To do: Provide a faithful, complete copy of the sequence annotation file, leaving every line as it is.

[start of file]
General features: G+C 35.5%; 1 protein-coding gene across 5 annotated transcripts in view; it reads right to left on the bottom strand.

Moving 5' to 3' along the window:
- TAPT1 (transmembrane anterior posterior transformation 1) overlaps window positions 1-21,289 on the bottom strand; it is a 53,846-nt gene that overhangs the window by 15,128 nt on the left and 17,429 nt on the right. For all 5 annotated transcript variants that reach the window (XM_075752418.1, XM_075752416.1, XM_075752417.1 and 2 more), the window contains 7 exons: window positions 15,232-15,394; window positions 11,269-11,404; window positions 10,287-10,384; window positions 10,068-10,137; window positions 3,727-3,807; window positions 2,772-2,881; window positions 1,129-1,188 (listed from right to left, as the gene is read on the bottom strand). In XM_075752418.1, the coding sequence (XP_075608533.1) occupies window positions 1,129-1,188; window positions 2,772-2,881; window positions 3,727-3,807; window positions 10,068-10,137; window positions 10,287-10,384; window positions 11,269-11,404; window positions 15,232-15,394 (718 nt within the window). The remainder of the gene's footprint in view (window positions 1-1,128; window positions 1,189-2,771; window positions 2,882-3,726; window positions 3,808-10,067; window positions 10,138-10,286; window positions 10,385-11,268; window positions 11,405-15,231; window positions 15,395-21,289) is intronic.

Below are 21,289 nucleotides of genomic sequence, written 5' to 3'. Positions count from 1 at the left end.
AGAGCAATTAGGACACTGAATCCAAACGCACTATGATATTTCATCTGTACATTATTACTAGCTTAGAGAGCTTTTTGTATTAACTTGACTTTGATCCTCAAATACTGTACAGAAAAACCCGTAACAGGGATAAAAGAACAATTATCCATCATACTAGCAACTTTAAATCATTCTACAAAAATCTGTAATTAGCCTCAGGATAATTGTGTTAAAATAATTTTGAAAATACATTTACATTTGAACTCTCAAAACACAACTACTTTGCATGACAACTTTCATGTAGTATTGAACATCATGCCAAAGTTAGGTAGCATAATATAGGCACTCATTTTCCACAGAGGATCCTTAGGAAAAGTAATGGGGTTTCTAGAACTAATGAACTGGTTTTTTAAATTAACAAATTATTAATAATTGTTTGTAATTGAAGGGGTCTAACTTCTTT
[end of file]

General features: G+C 35.5%; 1 protein-coding gene across 5 annotated transcripts in view; it reads right to left on the bottom strand.

Moving 5' to 3' along the window:
- TAPT1 (transmembrane anterior posterior transformation 1) overlaps window positions 1-21,289 on the bottom strand; it is a 53,846-nt gene that overhangs the window by 15,128 nt on the left and 17,429 nt on the right. For all 5 annotated transcript variants that reach the window (XM_075752418.1, XM_075752416.1, XM_075752417.1 and 2 more), the window contains 7 exons: window positions 15,232-15,394; window positions 11,269-11,404; window positions 10,287-10,384; window positions 10,068-10,137; window positions 3,727-3,807; window positions 2,772-2,881; window positions 1,129-1,188 (listed from right to left, as the gene is read on the bottom strand). In XM_075752418.1, the coding sequence (XP_075608533.1) occupies window positions 1,129-1,188; window positions 2,772-2,881; window positions 3,727-3,807; window positions 10,068-10,137; window positions 10,287-10,384; window positions 11,269-11,404; window positions 15,232-15,394 (718 nt within the window). The remainder of the gene's footprint in view (window positions 1-1,128; window positions 1,189-2,771; window positions 2,882-3,726; window positions 3,808-10,067; window positions 10,138-10,286; window positions 10,385-11,268; window positions 11,405-15,231; window positions 15,395-21,289) is intronic.

Below are 21,289 nucleotides of genomic sequence, written 5' to 3'. Positions count from 1 at the left end.
AGAGCAATTAGGACACTGAATCCAAACGCACTATGATATTTCATCTGTACATTATTACTAGCTTAGAGAGCTTTTTGTATTAACTTGACTTTGATCCTCAAATACTGTACAGAAAAACCCGTAACAGGGATAAAAGAACAATTATCCATCATACTAGCAACTTTAAATCATTCTACAAAAATCTGTAATTAGCCTCAGGATAATTGTGTTAAAATAATTTTGAAAATACATTTACATTTGAACTCTCAAAACACAACTACTTTGCATGACAACTTTCATGTAGTATTGAACATCATGCCAAAGTTAGGTAGCATAATATAGGCACTCATTTTCCACAGAGGATCCTTAGGAAAAGTAATGGGGTTTCTAGAACTAATGAACTGGTTTTTTAAATTAACAAATTATTAATAATTGTTTGTAATTGAAGGGGTCTAACTTCTTT